(Archived document, may contain errors)
UNICEFS MOUNTING TROUBLES
(Updating Backgrounder No. 287, "UNICEF, Beware--Dangerous Shoals Ahead," August 30, 1983.) UNICEF, the United Nations Children's Fund, long has enjoyed a reputation as one of the most effective and professional United Nations agencies. Since its founding in 1946, UNICEF has made direct and dramatic contributions to improving the health and welfare of the world's children, through programs focusing on health and nutrition, support for clean water and improved sanitation, and educational and social services for children and mothers in developing countries.
A series of recent events, however, casts serious doubt on UNICEF's ability to perform its important mission. The most shocldng of these events occurred in late June, when Jos Verbeek, the director of the Belgian Committee for UNICEF, was arrested and charged with running a child pornography ring based in the Committee's Brussels offices. Some 14 other individuals, including a UNICEF employee, have also been arrested in connection with the ring, which reportedly employed UNICEF's computers and facilities in its activities. The fact that United Nations officials, responsible for devising ways to protect the world's children, are believed to be involved deeply with child pornography is as tragic as it is ironic. DeHnquent linting. This scandal exacerbates existing doubts about the competence and integrity of UNICEF operations. These doubts were largely triggered by a September 1986 Report of the U.N.'s Board of Auditors after its extensive review of UNICEF's finances, administration, and management. The auditors discovered numerous instances of financial mismanagement, delinquent accounting, and failure to comply with both General Assembly and UNICEF regulations. Among their findings: "Two additional office buildings were acquired [by UNICEF in Niamey, Niger, and Port-au-Prince, Haiti] during the year at a cost of $424,367, although no appropriation had been provided in either the original or the revised budget estimates for 1984-1985." ** "Our verification of repatriation grants and final settlements revealed that payments were made in the absence of an appropriate evidence of relocation, errors were committed in the computation of the 80 per cent advance, and amounts were paid in excess of entitlements." ** "...although the [UNICEF] Administration had the opportunity to submit revised budget estimates for the acquisition of computer equipment at the April 1985 session of the Executive Board, it failed to do so and opted instead to effect transfers from other budget lines to cover the additional requirements." ** "Contrary to the provisions of General Assembly Resolution 1798 (XVII) of 11 December 1962, UNICEF authorized the payment of travel costs for some delegates to the 1985 session of the Executive Board." In the U.N. context, these are very serious irregularities. They prompted Joseph Reed, then U.S. Ambassador to the U.N.'s Economic and Social Council, to warn that the United States "...is seriously concerned by the results of the audit of UNICEF's accounts for 1985." Reed added that "We agree with the view of the Advisory Committee that the responses of UNICEF officials to the issues raised by the Board were less than satisfactory, and that the UNICEF management had not attempted to deal with these matters in a serious manner." At a time when the U.S. is scrutinizing closely the U.N. budget procedures, UNICEF should take Reed's warning very seriously. Avoiding Politicization. Questions have also been raised about the cozy connections between UNICEF officials and officials of the U.S. government, in particular State Department career officials. Many of these officials have had longstanding responsibility for U.S. policy toward such international organizations as UNICEF, and have been highly supportive of both increased U.S. funding for such organizations and the incumbent management. The fact that a number of these officials are now employed by UNICEF and other international organizations has prompted some in Congress to consider introducing lefslation similar to the laws which currently appl, to officials of the Department0 Defense, prohibiting former State Department ol-cials from serving in international organizations for which they recently have had policy responsibility. UNICEF, unlike many other United Nations agencies, has for the most part avoided politicizing its important task, and has done its job with competence and dedication. If it is to retain its effectiveness, however, greater financial and budgetary accountability and increased management and personnel control are clearly necessary. As UNICEF itself would say, the children of the world deserve no less.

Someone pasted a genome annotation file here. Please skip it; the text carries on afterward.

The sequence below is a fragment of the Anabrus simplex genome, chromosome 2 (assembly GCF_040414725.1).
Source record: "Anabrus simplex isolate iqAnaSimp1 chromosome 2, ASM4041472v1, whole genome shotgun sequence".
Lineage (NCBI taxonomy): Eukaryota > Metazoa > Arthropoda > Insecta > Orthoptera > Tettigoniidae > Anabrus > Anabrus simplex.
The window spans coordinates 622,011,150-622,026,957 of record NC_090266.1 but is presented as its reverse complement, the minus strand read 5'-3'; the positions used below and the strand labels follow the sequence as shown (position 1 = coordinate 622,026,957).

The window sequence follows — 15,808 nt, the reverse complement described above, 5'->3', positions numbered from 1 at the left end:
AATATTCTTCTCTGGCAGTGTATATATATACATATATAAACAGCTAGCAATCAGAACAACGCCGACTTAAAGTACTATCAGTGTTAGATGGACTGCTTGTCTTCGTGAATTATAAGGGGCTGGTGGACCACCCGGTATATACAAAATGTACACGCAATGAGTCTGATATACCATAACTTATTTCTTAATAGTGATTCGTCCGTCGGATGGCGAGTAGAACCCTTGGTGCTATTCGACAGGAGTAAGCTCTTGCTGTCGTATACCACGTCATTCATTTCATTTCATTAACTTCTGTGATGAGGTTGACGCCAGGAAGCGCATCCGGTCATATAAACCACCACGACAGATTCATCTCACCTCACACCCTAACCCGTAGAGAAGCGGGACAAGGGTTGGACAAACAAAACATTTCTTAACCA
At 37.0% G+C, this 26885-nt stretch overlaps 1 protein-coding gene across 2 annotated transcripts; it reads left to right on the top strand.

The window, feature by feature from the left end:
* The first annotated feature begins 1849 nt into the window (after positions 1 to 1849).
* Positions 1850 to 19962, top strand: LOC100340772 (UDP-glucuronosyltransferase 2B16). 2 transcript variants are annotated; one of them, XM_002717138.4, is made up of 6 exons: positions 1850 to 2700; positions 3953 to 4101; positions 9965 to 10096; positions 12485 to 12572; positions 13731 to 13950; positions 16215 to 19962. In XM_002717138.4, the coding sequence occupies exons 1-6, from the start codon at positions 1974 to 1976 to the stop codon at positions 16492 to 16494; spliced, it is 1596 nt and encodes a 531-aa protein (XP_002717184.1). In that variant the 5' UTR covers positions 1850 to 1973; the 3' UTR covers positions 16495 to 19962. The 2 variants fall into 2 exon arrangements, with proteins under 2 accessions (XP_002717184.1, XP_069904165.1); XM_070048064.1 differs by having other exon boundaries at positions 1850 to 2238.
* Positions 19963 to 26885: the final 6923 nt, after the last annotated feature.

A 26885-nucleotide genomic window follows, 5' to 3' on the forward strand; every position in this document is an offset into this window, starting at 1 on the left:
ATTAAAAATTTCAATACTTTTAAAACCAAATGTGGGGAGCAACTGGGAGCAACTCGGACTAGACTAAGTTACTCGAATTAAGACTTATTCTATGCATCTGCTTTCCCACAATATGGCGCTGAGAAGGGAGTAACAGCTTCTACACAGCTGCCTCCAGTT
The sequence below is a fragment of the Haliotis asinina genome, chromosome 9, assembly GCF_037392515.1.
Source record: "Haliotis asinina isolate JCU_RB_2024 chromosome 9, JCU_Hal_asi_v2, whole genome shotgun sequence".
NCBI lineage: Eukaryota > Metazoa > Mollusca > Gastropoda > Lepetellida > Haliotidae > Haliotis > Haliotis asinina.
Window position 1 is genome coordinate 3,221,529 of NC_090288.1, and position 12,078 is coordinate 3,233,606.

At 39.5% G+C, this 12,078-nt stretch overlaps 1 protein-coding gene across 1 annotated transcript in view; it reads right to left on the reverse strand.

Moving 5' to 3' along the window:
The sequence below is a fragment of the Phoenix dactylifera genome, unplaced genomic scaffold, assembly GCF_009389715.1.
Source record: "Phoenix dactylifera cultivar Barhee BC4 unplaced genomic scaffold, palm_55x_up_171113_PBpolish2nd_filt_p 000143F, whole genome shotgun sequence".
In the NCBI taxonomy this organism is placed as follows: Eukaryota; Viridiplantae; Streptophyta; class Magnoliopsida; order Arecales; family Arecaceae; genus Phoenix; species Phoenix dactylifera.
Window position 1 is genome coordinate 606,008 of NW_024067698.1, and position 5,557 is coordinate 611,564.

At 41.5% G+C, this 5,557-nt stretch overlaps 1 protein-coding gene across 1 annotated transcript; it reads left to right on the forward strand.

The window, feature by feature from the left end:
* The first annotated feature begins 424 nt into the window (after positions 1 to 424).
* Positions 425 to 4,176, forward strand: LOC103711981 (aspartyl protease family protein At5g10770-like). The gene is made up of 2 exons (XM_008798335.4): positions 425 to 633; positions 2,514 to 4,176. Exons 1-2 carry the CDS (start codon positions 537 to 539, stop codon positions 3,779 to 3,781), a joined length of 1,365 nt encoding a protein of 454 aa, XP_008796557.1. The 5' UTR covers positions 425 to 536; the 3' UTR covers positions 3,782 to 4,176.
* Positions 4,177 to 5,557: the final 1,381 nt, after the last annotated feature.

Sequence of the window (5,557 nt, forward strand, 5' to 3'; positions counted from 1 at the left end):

Thomas E.L. Dewey Policy Analyst